Text  Larger | Smaller | Default

NewsNow

Viva Bobby Moore: Hugh Southon


Filed: Thursday, 21st February 2013
By: Hugh Southon


Hugh Southon knew and worked with Bobby Moore. Here he recalls our legendary skipper...

Bobby Moore was the best of us!

With his passing 20 years ago today, a light went out which has never been replaced. He was the one player who defied the well-loved cliché that no man was bigger than the club... or indeed the country.

Bob was all that was best about this great game and a man who left those whose lives he touched better people... I am forever grateful I was one of those.

There are so many memories of Bob the player. The blood pulsed through the veins just a little faster as he looked imperiously around him among the blood and thunder of '60s and '70s football.

How a smile would spread across the faces of us Hammers fans as he would calmly take two or three opponents out of the game with a simple pass. His ability to dictate the pace of a game; the calm authority he exuded and his supreme charisma at the heart of the team are irreplaceable and insistent memories for me and millions who were blessed to live through the amazing Mooro decades.

Of all the footballing memories he left behind, one has stayed with me for nearly 50 years. On the afternoon of March 14, 1964, Bob led the Irons into their first FA Cup Final since 1923.

That semi-final against Manchester United was to provide a defining moment of Mooro the player! Leading 2-1 against Manchester United on a total quagmire of a pitch where the pitch markings had all but disappeared into the mud, the skipper picked up the ball on the touchline in the dying minutes.

Any other player would have blasted the ball into Row Z but not Bob who amazingly, despite the conditions, played a perfect ball down the touchline for Geoff Hurst to pick his way through and blast home a third after Ron ‘Ticker’ Boyce had scored twice.

Never has Bobby’s game better typified. He was an artist and his Upton Park legacy remains as great and important today as it did ten, twenty years ago.
Nearly 20 years after that great game of football I met him when he became sports editor of the Sunday Sport – the newspaper launched by our owners David Sullivan and David Gold.

I became Bob’s ghost writer each week and the man’s modesty and self-effacing approach to life was soon to show me that he was an even greater man than he was a footballer.

Always gracious, I recall during one conversation he decided to say there wasn’t much to captaining England: "After all what do you do, only carry the ball out!"

He added: "Every player who represents his country should be a captain…you have reached the peak of your career. It should be expected."

He loved West Ham with a passion... his heart never really left Upton Park but there was a sadness the fabulous football we played hadn’t produced more trophies.

But 1966 was the compensation of compensations and he again deflected all personal glory claiming: "It was all about Alf Ramsey. He got the best players defensively and offensively and produced a system to suit them rather than asking them to fit his system."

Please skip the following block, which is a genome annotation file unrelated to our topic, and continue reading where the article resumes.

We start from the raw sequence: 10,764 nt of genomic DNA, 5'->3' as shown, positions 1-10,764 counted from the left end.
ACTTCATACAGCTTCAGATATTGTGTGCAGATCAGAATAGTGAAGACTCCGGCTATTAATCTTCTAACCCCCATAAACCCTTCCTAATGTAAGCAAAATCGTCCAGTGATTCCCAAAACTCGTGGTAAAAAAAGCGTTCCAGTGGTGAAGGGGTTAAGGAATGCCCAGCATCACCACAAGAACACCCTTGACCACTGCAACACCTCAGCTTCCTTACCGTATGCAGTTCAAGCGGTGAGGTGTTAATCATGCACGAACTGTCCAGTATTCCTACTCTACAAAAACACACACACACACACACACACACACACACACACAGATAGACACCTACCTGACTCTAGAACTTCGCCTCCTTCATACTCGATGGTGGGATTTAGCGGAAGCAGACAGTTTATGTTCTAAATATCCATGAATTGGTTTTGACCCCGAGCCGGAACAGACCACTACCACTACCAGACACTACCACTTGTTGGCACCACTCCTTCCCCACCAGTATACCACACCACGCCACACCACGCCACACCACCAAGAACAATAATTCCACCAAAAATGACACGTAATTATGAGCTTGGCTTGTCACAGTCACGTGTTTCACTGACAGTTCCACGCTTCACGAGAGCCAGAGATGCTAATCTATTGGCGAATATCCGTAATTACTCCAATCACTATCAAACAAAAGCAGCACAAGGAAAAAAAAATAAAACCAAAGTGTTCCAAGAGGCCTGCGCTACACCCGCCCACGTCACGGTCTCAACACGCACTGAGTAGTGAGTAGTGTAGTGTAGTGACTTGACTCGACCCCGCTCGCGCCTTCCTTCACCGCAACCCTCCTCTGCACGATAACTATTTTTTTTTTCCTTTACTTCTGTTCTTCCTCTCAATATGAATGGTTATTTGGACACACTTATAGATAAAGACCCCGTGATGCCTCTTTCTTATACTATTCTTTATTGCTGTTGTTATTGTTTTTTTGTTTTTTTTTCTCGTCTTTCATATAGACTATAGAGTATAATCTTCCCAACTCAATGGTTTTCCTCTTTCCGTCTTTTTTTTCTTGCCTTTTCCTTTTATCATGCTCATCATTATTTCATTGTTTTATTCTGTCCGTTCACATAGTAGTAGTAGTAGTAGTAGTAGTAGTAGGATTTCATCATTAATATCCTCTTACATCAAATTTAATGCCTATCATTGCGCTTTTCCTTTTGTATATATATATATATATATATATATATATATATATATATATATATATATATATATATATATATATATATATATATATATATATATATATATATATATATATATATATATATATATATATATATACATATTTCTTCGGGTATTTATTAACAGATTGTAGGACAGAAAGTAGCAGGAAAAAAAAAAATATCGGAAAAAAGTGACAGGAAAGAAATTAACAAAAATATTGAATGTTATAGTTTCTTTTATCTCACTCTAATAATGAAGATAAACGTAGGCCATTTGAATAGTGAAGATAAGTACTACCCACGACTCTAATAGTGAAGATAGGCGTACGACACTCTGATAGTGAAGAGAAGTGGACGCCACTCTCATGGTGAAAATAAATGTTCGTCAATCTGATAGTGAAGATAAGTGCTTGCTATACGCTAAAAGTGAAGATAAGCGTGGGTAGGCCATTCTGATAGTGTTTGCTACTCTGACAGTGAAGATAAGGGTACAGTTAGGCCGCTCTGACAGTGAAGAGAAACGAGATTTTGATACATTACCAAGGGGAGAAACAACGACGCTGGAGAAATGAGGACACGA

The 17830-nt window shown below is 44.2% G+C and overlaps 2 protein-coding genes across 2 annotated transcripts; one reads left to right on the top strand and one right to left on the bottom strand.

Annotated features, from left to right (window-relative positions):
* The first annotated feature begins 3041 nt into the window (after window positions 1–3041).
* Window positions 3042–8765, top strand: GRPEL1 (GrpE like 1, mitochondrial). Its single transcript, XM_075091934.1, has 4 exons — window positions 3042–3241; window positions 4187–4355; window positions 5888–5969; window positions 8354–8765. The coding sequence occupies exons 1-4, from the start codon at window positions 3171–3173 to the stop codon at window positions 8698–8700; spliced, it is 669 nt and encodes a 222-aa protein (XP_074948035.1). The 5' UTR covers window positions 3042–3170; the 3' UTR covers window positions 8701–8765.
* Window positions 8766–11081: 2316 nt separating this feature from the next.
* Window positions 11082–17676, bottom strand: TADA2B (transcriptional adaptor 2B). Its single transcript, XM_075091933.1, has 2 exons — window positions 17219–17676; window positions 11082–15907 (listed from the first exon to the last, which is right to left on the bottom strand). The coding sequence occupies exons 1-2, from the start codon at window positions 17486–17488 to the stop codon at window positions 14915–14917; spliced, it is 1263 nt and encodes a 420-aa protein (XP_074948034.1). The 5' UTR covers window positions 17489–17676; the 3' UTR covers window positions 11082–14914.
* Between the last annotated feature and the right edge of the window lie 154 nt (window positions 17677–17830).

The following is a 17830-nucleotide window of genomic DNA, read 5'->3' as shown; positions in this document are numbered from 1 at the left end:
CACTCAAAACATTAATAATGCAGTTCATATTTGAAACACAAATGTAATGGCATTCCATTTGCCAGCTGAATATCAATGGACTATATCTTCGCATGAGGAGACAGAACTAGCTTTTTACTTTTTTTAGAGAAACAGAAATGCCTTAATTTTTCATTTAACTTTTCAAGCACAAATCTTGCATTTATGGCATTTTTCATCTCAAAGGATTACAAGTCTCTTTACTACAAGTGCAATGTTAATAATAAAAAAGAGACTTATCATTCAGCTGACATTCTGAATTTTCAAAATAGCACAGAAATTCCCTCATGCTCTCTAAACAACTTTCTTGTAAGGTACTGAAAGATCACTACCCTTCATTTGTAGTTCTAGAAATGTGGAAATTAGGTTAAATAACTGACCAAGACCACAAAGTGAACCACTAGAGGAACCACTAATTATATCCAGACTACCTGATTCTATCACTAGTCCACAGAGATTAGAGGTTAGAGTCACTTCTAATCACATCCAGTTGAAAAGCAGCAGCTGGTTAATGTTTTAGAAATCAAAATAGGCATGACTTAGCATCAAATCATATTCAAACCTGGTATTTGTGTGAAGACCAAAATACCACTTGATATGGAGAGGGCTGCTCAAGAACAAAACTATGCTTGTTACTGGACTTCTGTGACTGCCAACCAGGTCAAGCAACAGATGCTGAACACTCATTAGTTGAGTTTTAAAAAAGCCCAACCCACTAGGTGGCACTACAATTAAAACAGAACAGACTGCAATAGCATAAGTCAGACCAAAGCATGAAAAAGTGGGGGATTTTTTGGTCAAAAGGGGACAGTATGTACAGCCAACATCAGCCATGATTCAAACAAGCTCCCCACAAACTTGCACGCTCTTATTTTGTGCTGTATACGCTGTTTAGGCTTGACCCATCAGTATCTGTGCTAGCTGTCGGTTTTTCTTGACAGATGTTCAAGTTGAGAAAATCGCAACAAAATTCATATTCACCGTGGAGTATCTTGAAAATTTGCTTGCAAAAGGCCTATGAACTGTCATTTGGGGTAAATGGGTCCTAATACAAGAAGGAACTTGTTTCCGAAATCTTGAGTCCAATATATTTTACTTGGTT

We watched football together – he as the reporter, me as his writer and his insights into the game were often nothing less than extraordinary. There was never any side to him – what you saw was what you got. I remember leaving myself short of cash at one game - Bob’s hand was the first into his pocket.

I last saw him in the winter of his life. He was drinking tea from a cracked cup in the Hawthorns press room where he was reporting for Capital Radio. He was three months or so from his passing and very ill. But there was no complaining, whinging, whining – he was a man of total dignity and declared himself as "doing fine."

What a way to treat a hero. The man who had won the greatest prize this game has to offer, reporting for a radio station in the west midlands on a winter’s afternoon . Poor… very poor indeed.

A few short months later Bobby was gone, having made one last emotional trip to Wembley to look over and re-live, no doubt, memories of his greatest triumph.

Twenty years later we remember him again, although some of us remind ourselves of the great man every week and wonder what he’d have made of the game today.

Knowing Bob, it would have been with great kindness and affection for I can remember him saying: "Don’t knock anyone for what they earn – if they have managed to reach the top they deserve every penny."

Bob’s contribution to this great club is immeasurable. He was, I believe, the greatest player ever to wear the claret and blue of WHUFC and the white of England.

And on his 20th anniversary I go out where I came in: "Bob you were the best of us."


* Follow Hugh’s regular Hammers updates at www.sportsdirectnews.com, @SDN_sportsnews and @hughsouthon on Twitter.

Hugh also appears as a guest in Episode 3 of the KUMB.com Podcast - the Bobby Moore special.


Please note that the opinions expressed in this article are those of the author and do not necessarily represent the views of, nor should be attributed to, KUMB.com.





Your Comments


by Reece
05:43PM 21st Feb 2013
''Really wish I was alive when he was, would have loved to have seen him doing us and the whole nation proud on and off the pitch. Even for me, as someone who never saw him as a player or even saw any of him when he was alive, a true inspiration and hero. Gone but never forgotten...''

comments powered by Disqus
 
Articles Image